[ANNOUNCE] GHC 8.2.1 release candidate 1

Boespflug, Mathieu m at tweag.io
Tue Apr 11 21:39:57 UTC 2017

> However, I do see there might be room for a project on the statistical
> profiler itself or its associated tooling. We just need to come to a
> conclusion on which direction is most appropriate for GHC.

You mean - given a choice between somehow reusing perf or going down
the route of fully custom tooling?

> For this having some concrete use-cases would be quite helpful. How do
> you envision using statistical profiling on Haskell projects? What is
> the minimal set of features that would make for a useful profiler?

That sounds like a good way to approach this. Here goes...

I'd really prefer seeing a Haskell program as a black box, that I can
profile using the same tools as C programs or native code generated
from any other language. It shouldn't matter that the source is
Haskell. In my ideal workflow, I have a *vanilla* Haskell program
compiled with debug symbols by a *vanilla* GHC (no special ./configure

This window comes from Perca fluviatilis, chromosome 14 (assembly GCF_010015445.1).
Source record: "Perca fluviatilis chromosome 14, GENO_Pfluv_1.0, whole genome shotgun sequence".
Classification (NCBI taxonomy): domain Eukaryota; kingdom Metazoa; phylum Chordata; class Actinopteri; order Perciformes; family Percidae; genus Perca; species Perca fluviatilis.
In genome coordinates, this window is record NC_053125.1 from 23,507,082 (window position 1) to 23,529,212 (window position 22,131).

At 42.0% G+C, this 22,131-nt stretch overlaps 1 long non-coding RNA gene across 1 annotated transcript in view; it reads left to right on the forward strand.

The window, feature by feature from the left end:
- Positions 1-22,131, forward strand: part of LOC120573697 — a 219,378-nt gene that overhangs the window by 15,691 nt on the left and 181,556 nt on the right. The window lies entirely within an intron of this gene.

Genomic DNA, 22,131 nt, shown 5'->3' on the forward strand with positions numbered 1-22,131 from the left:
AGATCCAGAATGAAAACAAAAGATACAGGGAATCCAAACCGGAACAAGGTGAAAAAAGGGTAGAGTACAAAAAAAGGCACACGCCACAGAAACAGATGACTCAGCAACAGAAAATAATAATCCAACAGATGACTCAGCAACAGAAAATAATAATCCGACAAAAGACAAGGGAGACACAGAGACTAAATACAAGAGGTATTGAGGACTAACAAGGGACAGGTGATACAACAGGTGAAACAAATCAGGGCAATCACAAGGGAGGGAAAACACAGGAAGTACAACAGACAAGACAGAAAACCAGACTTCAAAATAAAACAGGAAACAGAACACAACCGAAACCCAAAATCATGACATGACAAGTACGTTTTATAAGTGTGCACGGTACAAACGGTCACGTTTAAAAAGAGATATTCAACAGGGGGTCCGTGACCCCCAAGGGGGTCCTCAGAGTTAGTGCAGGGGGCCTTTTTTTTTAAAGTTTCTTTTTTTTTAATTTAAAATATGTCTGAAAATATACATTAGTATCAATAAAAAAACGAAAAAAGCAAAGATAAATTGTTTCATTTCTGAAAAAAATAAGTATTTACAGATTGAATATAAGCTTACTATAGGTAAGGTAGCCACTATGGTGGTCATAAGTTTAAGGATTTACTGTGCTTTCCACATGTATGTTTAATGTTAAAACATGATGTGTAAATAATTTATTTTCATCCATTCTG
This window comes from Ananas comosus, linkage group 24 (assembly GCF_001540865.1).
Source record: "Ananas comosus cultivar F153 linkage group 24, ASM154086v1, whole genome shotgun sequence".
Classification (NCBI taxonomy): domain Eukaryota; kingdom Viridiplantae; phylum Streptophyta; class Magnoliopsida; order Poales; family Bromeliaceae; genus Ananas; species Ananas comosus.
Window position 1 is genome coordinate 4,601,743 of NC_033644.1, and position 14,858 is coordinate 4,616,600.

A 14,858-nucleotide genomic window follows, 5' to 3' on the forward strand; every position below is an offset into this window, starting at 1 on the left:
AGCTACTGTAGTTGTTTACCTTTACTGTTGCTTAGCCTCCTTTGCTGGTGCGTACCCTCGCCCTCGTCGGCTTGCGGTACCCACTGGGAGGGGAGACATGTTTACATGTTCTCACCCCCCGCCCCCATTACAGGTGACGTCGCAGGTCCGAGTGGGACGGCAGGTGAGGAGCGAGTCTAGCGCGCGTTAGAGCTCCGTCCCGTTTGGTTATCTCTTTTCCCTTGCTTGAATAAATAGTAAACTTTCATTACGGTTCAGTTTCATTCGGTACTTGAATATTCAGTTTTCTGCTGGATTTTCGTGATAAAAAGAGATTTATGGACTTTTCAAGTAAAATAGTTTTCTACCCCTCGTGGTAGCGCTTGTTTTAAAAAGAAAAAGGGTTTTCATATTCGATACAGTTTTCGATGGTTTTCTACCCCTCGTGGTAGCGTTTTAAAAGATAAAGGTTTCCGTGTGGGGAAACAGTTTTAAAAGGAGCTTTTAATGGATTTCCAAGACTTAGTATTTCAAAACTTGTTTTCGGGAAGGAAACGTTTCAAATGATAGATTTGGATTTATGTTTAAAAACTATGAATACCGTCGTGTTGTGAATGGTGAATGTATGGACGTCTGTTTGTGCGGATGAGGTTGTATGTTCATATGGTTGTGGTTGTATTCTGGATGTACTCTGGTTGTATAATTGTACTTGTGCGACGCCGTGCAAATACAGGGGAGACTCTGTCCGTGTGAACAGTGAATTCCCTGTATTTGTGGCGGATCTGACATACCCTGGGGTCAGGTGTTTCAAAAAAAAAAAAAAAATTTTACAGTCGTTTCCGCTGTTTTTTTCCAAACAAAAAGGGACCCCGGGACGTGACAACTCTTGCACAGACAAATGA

options as prereqs), that I can hook up perf to, e.g.

$ perf record -g ./mybinary

Then I should be able to use perf report to analyze the results. Or
indeed use existing pipelines to obtain other visualizations (flame
graphs etc).

I'm not particularly interested in integration with the event log,
though others might have a need for that.

I'm also interested in hotspot analysis, à la perf annotate.

As Brendan Gregg says, "perf isn't some random tool: it's part of the
Linux kernel, and is actively developed and enhanced."

I need accurate and informative stack samples (no STG internal details
in the output that I can't connect back to source locations) for
programs that include all manner of FFI calls. Better still if time
spent in the GC doesn't pollute my stack samples.

The tricky part is that for flame graphs you need to sample stacks,
and for that you need to teach perf how to collect that data somehow,
since the C stack isn't used for haskell activation frames and we have
a call-by-need evaluation strategy anyways. But the slow option you
mention in the status page sounds okayish to me, and using eBPF to
perform stack sampling entirely from the kernel looks like a promising

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